Rise Up in Peace

Jesus said to the woman, “Your faith has saved you; go in peace.”                                                                                     –Luke 7:50

The history of the pharisee and the sinful woman, which is found in Luke 7:36–50, is one that presents forgiveness, salvation, and faith. The Bible tells us that Jesus was invited to eat at the house of a pharisee named Simon. In that city, there lived a woman of dubious reputation who was noted for her bad life. That woman knew who Jesus was and what He could do. She went to the pharisee’s house and entered the activity. She went to where Jesus was, and given the magnitude of His presence, she prostrated herself before Him and quickly began to cry. Tears flowed profusely down her cheeks. And so, she knelt before Jesus, wet His feet with her tears, and kissed them. With her long hair, the woman dried the Lord’s feet. The woman had an alabaster jar full of perfume, which she also poured on Jesus’ feet. Faced with such a scene, Simon judged the woman’s life externally while Jesus valued the sincere and deep repentance that existed in her heart, through her act. Jesus told Simon another small parable—He taught that he who is forgiven for a greater debt will love that act of forgiving more. Jesus, in regard to the humility of the woman’s heart, told the woman: “Your faith has saved you; go in peace.”

The experience of forgiveness and salvation lived out by this woman is what each of us has gone through. Her faith saved her. She believed in God’s grace and accepted it. I still remember when I accepted the Lord at age 13 and when I was reconciled with Him at 33, both of which were some of the most beautiful experiences of my life. At each of those experiences at different stages of life, I felt in my heart the assurance that I was being forgiven and accepted. That faith provoked joy to recognize that I was genuinely liberated by our Savior. Experiencing God’s forgiveness causes our lives to be transformed, and we are healed, freed, renewed, and restored for the glory of His name. Forgiveness has a restorative effect that renews all areas of our lives. And it is there, at the feet of Jesus Christ, that we find salvation, forgiveness, hope, and peace.

My beloved sisters, do you have any situations that take away your peace? Our Father gives us the opportunity every day to come before His presence and talk about our matters with Him. His love is so great that He invites us, through prayer, to go before the throne of grace to present everything that takes away our peace. Let us prostrate ourselves with faith in His presence and leave everything there that takes away our quietness and joy. At His feet is where we will receive consolation, acceptance, forgiveness, hope, and peace. And again, our beloved Jesus will say, “Your faith has saved you; go in peace.”

Rise Up Like Hannah

The name Hannah is a palindrome because it is read the same backwards and forwards. Like her palindrome name, she demonstrated her steadfast faith when she was feeling down and in anguish and when she was rejoicing after receiving an answer to her prayers. Hannah was a faithful woman no matter which way you look at her life, backwards or forwards. She trusted God and acknowledged His power and goodness when she was praying for a son, when she had her son, when she felt an intense grief, and when she felt exuberant joy.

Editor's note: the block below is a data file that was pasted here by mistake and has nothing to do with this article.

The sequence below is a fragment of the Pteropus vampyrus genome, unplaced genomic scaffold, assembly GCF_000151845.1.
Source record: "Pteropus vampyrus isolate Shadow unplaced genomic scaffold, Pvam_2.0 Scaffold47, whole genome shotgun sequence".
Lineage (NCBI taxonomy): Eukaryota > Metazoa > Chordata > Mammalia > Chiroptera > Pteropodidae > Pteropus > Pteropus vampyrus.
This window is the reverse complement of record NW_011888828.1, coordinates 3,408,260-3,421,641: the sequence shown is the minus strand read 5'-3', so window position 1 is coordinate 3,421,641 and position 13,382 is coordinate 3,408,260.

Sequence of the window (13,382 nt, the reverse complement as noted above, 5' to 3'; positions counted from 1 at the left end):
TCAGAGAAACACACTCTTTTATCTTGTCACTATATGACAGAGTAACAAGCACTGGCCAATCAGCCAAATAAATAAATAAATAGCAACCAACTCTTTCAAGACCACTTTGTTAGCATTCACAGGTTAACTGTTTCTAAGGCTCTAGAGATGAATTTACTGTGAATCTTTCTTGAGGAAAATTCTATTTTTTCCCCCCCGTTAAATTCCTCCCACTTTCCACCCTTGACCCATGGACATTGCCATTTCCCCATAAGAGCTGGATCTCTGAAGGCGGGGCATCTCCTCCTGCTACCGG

Hannah was facing difficult and challenging circumstances that turned her to the Lord in persistent prayer. She was one of two wives of Elkanah—the other was Peninnah. Peninnah had children, but Hannah had none. Peninnah kept provoking Hannah because of that. Nowadays, we would say that Peninnah was bullying her. Hannah felt discouraged and anguished. Despite this difficult family situation, she prayed and wept for a son, promising to dedicate him to God.

She received an answer to her prayer—in 1 Samuel 1:17 Eli answered, “Go in peace, and may the God of Israel grant you what you have asked of him.” Hannah then gave birth to Samuel and presented him to God, just as she had promised. 1 Samuel 2:21 says, “The boy Samuel grew up in the presence of the Lord.”

God not only blessed Hannah with the birth of Samuel, but He also gave her three more sons and two daughters. Samuel was used by God; he became a prophet, he anointed Saul and David as kings and served as a judge and as a priest to the nation of Israel.

Hannah trusted God. What about you? I think Hannah would tell you to keep praying because God answers prayers. All we know about Hannah’s life is just in the first two chapters of 1 Samuel, but she stands out as a reminder of faith—to trust in the Lord and the power of prayer.

In the first chapter of 1 Samuel, Hannah was in deep anguish, pouring out her heart to God. In chapter two, Hannah prayed again, but this time, expressing her joy, she worshiped and celebrated the sovereignty of God. Hannah rose up!

Bold Steps of Faith

Not long ago, I experienced a great deliverance from a painful period of emotional and spiritual distress. Along with other trying circumstances, I grieved the death of my father from lung cancer, my husband’s unexpected diagnosis of throat cancer, and the death of my father-in-law due to heart failure—all within a year span. That mourning remained resounding like an echo in the years to come, leaving me completely broken. Sadness clouded my faith and my calling. It was as if a great blanket of grief and sorrow had settled over me, preventing me from moving forward.